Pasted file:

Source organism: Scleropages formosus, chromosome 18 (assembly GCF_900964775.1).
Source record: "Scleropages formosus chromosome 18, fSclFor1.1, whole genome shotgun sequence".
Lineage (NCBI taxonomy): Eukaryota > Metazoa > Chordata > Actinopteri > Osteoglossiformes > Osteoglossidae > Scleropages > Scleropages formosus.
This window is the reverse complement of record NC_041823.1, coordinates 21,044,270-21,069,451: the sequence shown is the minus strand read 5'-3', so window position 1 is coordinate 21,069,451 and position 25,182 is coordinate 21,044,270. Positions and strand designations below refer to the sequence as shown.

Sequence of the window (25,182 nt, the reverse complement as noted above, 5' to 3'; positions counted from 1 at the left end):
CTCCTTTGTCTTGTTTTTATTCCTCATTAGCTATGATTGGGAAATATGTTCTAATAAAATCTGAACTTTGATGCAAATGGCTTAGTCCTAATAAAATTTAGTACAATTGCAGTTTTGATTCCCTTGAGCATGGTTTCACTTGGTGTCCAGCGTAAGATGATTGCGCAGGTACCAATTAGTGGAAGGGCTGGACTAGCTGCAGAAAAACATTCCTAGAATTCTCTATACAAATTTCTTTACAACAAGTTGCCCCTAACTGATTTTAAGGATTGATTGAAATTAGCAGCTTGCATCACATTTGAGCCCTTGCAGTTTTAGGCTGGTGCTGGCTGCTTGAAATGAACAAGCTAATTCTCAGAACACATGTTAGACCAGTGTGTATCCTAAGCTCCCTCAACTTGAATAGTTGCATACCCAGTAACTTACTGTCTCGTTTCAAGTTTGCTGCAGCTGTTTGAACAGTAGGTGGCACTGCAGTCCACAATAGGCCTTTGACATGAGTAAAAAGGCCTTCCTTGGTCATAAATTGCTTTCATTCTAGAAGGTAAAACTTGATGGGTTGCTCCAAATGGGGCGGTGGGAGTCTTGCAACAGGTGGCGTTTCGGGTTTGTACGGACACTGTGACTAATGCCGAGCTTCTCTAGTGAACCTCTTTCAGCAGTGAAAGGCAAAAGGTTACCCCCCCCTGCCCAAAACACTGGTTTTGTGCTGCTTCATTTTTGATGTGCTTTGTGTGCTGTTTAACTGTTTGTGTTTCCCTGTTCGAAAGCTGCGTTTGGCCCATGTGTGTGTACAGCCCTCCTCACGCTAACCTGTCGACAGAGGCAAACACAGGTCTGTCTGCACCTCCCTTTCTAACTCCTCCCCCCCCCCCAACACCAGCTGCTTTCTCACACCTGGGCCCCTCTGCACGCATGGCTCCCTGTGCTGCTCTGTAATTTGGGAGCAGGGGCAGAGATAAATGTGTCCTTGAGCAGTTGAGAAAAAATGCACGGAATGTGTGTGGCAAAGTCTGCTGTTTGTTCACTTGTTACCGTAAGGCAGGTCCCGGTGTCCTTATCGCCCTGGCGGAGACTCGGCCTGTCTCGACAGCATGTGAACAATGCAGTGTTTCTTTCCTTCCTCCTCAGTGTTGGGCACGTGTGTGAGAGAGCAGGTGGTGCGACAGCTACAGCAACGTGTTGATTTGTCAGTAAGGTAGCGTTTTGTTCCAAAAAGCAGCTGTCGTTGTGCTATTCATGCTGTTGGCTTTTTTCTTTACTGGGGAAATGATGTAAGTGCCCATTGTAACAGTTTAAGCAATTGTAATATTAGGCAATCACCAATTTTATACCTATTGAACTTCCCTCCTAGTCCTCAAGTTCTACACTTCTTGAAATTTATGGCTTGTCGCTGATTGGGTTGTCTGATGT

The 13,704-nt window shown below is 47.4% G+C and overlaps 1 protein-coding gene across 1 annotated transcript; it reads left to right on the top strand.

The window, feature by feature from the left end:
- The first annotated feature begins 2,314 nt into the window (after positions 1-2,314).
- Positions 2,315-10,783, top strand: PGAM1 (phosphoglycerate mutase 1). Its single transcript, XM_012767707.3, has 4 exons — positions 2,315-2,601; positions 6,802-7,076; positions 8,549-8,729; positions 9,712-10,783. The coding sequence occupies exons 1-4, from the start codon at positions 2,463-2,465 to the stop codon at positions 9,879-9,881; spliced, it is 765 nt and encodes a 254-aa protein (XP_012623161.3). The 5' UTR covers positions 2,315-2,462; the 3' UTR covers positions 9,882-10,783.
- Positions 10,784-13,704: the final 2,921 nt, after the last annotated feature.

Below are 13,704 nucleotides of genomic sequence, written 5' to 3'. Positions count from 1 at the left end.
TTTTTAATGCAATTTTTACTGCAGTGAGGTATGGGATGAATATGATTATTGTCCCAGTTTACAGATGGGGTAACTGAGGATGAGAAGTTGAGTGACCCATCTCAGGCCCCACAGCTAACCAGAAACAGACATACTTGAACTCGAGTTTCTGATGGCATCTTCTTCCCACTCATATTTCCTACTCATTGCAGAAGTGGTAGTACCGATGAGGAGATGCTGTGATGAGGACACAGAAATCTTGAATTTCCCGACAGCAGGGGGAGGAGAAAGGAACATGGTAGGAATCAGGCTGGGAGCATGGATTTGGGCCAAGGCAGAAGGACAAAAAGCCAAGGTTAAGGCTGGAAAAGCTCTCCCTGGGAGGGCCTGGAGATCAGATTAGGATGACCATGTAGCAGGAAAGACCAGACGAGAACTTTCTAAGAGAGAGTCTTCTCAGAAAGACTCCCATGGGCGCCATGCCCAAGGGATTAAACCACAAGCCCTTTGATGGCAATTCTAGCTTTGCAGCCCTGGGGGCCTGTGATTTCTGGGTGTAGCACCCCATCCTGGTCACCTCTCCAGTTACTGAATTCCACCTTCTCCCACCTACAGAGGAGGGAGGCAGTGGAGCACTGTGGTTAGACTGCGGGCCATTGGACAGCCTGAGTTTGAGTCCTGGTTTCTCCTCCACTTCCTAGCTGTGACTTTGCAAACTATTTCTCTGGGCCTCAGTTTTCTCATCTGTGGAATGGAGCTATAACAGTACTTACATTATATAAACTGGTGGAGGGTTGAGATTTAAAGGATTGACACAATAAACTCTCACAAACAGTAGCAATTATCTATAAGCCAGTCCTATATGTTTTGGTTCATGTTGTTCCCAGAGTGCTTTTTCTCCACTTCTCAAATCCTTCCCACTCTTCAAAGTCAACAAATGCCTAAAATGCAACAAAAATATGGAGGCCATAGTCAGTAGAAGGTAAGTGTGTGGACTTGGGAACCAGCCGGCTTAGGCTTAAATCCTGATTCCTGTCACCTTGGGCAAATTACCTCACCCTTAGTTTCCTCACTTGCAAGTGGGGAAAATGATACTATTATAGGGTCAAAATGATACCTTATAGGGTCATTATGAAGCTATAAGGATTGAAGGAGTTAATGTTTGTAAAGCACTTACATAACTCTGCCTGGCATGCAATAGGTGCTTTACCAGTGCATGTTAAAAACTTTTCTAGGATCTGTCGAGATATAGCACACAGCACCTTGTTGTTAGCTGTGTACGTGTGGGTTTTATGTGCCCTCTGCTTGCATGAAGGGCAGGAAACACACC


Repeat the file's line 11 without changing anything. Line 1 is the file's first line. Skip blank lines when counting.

- Positions 10,784-13,704: the final 2,921 nt, after the last annotated feature.